Watch and wait for Non-Hodgkin Lymphoma (NHL)

Watch and wait means delaying treatment until it is needed. For some people with non-Hodgkin lymphoma, this is an option.

About watch and wait

Your doctor may suggest that you do not need to start treatment straight away. Instead you have regular tests and appointments to monitor the lymphoma and check for signs that you need to start treatment. This is called watch and wait. It is a way of delaying treatment until it is needed.

Watch and wait is an option for some people with low-grade lymphoma. It is not suitable for high-grade lymphoma.

Watch and wait is most likely to be offered to people who have low-grade lymphoma but who do not have symptoms.

A watch and wait treatment plan lasts an average of about 3 years. For some people, it is shorter than this, and for others it can be much longer.

Sometimes people worry about not having treatment immediately. But there can be advantages to delaying treatment.

Advantages of watch and wait

  • Studies have shown that people who decide to put off having treatment until it is needed live as long as people who start their treatment immediately. They also respond just as well to treatment.
  • You will not experience side effects from treatment until it is absolutely necessary.
  • Effective treatments can be kept in reserve for you until they are needed.
  • Low-grade lymphoma can go through periods when it is more active and others when it is stable or even shrinks. In some people, the lymphoma may shrink without any treatment. This is called spontaneous regression.

Monitoring lymphoma

Even when you are not having any treatment for lymphoma, you will still see your cancer specialist regularly. At each appointment, they will check you for signs that you may need to start treatment. These signs might include:

  • unexplained weight loss, severe night sweats or unexplained fever (B-symptoms)
  • a lower than normal number of red blood cells (anaemia), white blood cells or platelets in your blood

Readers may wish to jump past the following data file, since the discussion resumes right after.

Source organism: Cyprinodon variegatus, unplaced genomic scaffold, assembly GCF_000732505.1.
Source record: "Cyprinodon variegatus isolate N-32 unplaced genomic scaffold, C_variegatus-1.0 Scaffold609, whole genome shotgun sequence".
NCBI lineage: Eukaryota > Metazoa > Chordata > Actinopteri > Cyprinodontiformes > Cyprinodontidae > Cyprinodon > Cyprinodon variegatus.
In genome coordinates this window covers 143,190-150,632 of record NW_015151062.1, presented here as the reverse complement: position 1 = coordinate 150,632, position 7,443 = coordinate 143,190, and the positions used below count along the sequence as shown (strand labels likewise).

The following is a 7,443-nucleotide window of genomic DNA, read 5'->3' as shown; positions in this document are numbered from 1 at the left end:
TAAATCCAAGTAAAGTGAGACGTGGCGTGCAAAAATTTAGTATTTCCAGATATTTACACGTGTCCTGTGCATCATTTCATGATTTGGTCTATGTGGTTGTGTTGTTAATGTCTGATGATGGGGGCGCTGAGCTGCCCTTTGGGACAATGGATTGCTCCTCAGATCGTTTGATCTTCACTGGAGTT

• the lymphoma starting to grow quickly
  • the lymphoma starting to affect an important organ, such as a kidney
  • the lymph nodes getting bigger and bulky
  • a build-up of fluid in the tummy area (ascites) or in the lining of lungs (pleural effusion).


Coping with watch and wait

If you are worried about delaying treatment, here are some helpful tips from people who have experienced watch and wait:

  • Make sure you understand why watch and wait is recommended and what other treatment options there may be. If you have any concerns, talk to your doctor.
  • Think of your time without treatment as an opportunity to make the most of your quality of life. Use it to do things you enjoy, and to get as fit and healthy as you can. We have more information about maintaining a healthy lifestyle.
  • Try to focus on the present rather than what might happen in the future.
  • Express your feelings – you can do this by talking to family and friends, joining a support group or online forum, or by keeping a journal.

Although watch and wait can be difficult to adjust to at first, many people find it gets easier as time goes on.

About our information

  • References

    Below is a sample of the sources used in our non-Hodgkin lymphoma (NHL) information. If you would like more information about the sources we use, please contact us at

    National Institute for Health and Care Excellence (NICE). Guideline NG46. Haematological cancers: improving outcomes. 2016.

    National Institute for Health and Care Excellence (NICE). Guideline NG52. Non-Hodgkin’s lymphoma: diagnosis and management. 2016.

    Treleaven, et al. Guidelines on the use of irradiated blood components prepared by the British Committee for Standards in Haematology blood transfusion task force. British Journal of Haematology. 2011.

  • Reviewers

    This information has been written, revised and edited by Macmillan Cancer Support’s Cancer Information Development team. It has been reviewed by expert medical and health professionals and people living with cancer. It has been approved by Senior Medical Editors, Dr Anne Parker, Consultant Haematologist; and Professor Rajnish Gupta, Macmillan Consultant Medical Oncologist.

    Our cancer information has been awarded the PIF TICK. Created by the Patient Information Forum, this quality mark shows we meet PIF’s 10 criteria for trustworthy health information.